He’s observed a marked increase in intolerance of people of faith, not just in civic Scotland but throughout the whole world. “I’d say that in Western liberal democracies which are rejecting their Christian foundations, there has been a change from apathy to hostility.

“Our own elites in academia, the corporations, civil service, politics and too often the media generally just buy into this narrative. I think it’s particularly toxic because our civic elites are such a small group – maybe just a few thousand acolytes – who all live in the same bubble; attend the same parties and promote each other. Civic Scotland has become hostile to anything that does not fit its doctrines, and especially hostile to what they consider to be the old oppressive Christianity.

“The treatment of Kate Forbes has been an eye-opener for many people. But I have seen this coming for many years – and have experienced many personal examples of it. I was a chaplain at the University of Dundee and lost count of the number of times groups from England and elsewhere urged the university to get rid of me.

“I recall a BBC employee telling me he would have loved to have had me on a show he was working on, but he could not persuade his colleagues. Or the friend who was due to speak at a Scottish university to the Christian Union but was told by the students association that he would have to submit a script for approval because he had posted a link to an article I had written.”

IN HIS excellent book A Banner in the West: A Spiritual History of Lewis and Harris the journalist and author John Macleod (himself a son of a Free Kirk manse) discusses how the influence and culture of traditional Presbyterianism has nourished and reinforced the economy, culture and education of the Highlands and Islands.

Yet, this complex and dynamic faith community has been smeared in the fall-out that occurred following Kate Forbes’ remarks. David Robertson believes that this has been the natural and predictable outcome of attitudes that have become hardened in the Nicola Sturgeon era.

“After the 2014 referendum, there was a massive influx of a Green/progressive cult into the SNP membership. They’ve effectively hollowed it out. Nicola Sturgeon’s acceptance of the transgender dogmas to the extent that she can’t even say what a woman is, is an indicator of how deep this goes. The only reason that Kate Forbes – by far the most capable leadership candidate – could lose the contest is because of this takeover.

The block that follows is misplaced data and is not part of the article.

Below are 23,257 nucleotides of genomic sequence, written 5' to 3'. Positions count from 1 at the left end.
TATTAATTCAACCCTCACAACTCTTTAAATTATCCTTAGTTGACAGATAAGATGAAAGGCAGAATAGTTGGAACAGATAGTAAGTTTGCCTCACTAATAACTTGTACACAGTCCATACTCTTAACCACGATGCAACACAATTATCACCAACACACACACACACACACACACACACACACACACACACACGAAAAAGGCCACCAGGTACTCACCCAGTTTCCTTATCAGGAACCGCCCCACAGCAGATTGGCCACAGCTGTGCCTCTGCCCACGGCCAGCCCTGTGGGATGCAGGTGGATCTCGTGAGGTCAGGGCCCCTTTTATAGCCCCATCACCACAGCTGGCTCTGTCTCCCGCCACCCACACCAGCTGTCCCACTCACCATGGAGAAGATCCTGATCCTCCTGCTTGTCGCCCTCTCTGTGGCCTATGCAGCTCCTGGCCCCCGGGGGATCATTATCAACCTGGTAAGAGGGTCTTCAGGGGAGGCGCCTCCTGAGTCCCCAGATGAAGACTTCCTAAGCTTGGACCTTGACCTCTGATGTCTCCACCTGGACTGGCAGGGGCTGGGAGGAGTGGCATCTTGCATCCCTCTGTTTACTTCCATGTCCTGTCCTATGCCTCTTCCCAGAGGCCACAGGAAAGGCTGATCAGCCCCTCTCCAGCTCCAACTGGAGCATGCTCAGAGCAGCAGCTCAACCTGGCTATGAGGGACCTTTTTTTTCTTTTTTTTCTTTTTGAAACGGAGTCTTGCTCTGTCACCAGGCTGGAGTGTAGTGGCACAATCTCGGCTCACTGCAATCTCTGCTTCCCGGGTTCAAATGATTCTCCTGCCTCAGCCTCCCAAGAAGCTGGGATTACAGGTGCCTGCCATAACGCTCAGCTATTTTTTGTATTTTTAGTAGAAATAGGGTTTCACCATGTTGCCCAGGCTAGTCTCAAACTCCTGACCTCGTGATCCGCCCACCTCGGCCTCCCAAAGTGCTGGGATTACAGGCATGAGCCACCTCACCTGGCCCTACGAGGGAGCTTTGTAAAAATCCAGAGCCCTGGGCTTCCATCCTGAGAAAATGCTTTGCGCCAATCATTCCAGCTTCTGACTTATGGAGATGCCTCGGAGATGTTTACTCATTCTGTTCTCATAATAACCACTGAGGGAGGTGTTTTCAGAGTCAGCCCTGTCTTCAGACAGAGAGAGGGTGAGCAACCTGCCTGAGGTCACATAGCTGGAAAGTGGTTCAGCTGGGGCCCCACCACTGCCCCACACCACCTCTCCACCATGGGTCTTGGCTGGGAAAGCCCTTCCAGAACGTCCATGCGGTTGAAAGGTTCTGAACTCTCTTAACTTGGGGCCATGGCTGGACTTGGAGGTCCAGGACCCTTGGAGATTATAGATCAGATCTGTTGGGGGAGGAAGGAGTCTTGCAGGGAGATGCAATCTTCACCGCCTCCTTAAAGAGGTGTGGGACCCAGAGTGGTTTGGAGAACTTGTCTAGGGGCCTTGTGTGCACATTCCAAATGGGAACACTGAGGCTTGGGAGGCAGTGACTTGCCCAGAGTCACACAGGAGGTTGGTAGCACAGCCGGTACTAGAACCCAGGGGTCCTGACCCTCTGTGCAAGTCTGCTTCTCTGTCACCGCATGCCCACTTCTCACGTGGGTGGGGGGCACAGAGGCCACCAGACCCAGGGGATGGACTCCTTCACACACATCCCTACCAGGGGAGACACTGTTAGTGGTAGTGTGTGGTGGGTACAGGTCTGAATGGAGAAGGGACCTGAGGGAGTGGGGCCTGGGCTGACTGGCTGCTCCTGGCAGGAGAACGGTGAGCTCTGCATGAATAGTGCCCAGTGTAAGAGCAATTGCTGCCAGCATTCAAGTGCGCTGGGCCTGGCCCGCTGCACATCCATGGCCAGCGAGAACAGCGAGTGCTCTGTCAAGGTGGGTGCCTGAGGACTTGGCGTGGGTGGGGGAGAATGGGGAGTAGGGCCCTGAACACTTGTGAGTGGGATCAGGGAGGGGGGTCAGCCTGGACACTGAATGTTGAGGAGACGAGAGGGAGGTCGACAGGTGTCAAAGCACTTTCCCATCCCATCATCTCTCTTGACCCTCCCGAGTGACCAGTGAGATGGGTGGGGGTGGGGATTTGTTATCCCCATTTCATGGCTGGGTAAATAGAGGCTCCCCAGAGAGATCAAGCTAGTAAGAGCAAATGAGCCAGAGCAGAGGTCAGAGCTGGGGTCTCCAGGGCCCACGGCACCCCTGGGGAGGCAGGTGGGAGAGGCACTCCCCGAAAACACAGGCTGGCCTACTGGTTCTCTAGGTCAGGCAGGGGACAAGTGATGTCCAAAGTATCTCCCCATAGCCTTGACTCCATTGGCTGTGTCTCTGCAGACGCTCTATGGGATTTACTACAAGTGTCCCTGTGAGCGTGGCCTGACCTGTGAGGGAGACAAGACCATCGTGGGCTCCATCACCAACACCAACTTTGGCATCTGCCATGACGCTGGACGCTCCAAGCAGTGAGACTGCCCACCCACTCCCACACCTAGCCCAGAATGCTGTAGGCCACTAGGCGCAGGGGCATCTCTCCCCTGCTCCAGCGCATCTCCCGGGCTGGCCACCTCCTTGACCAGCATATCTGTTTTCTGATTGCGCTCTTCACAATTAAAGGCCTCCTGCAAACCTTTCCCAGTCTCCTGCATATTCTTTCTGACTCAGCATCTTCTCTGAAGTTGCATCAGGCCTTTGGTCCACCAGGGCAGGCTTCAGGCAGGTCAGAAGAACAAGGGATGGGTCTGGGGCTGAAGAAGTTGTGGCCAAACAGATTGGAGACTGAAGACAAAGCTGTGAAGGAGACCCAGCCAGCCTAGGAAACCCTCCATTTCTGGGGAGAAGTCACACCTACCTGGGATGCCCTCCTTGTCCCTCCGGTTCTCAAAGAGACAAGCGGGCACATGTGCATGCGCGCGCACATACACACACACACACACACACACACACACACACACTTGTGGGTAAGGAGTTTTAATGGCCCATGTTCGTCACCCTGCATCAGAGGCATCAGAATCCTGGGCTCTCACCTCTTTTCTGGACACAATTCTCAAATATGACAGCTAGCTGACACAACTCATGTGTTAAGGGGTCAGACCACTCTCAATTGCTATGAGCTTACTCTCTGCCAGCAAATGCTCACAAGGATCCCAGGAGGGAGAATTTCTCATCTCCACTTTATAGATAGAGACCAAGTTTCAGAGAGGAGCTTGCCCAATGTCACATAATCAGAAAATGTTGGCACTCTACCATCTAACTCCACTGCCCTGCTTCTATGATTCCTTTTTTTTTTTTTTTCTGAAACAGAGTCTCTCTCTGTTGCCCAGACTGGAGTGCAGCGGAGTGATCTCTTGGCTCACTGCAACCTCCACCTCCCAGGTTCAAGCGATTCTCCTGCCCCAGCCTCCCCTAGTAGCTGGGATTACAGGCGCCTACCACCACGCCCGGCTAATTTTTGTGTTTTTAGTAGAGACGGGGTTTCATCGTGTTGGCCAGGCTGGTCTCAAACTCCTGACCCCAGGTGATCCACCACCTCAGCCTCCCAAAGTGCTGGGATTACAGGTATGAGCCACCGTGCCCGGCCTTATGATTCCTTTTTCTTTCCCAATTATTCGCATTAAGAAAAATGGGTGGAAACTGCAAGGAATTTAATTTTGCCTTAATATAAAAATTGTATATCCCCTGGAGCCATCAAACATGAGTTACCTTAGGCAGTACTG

“If you listen to most of the media; the politicians on the gravy train and the Twitter mob then you would think that they are the dominant force – but we will see what the membership actually think. I suspect the viciousness against Kate Forbes has been made worse by the SNP establishment being horrified that she might actually win.”

He feels that Christians in Scottish public life are now expected to park their beliefs or conceal them when they run for election or pursue senior jobs in the public sector. “I saw a message posted in public from one of the civic elites who argued that ‘moderate’ religion was fine, but actually believing the bible should exclude you from office because that’s clearly a mental illness.

“Another told me he regarded Christians as just above paedophiles in terms of suitability. The degree of hostility is such, and Scotland is such a small place, that I have known Christians in public life request that when their church service is broadcast, their faces aren’t shown.”

He says many of the responses to the ongoing SNP leadership election are indicative of an illiberal, middle-class, professional elite which has come to dominate public discourse. It’s a convenient cultural fig-leaf to cover up their failures to address real-life challenges like poverty, health inequality and unfettered capitalism.

David Robertson predicted this when we last spoke four years ago. Naively, I accused him of exaggerating the threat.


My earlier interactions with Kevin McKenna include the following:

Onward Christian Soldier – The Scottish Daily Mail

I Don’t Dumb Down God – Astonishing Article in the Daily Mail

Kevin McKenna – It is time to stand up to those who wish to criminalise faith – article in The Herald

Decades in Dundee – Part 2 – Kevin McKenna on Faith, Politics, the Free Church and Journalism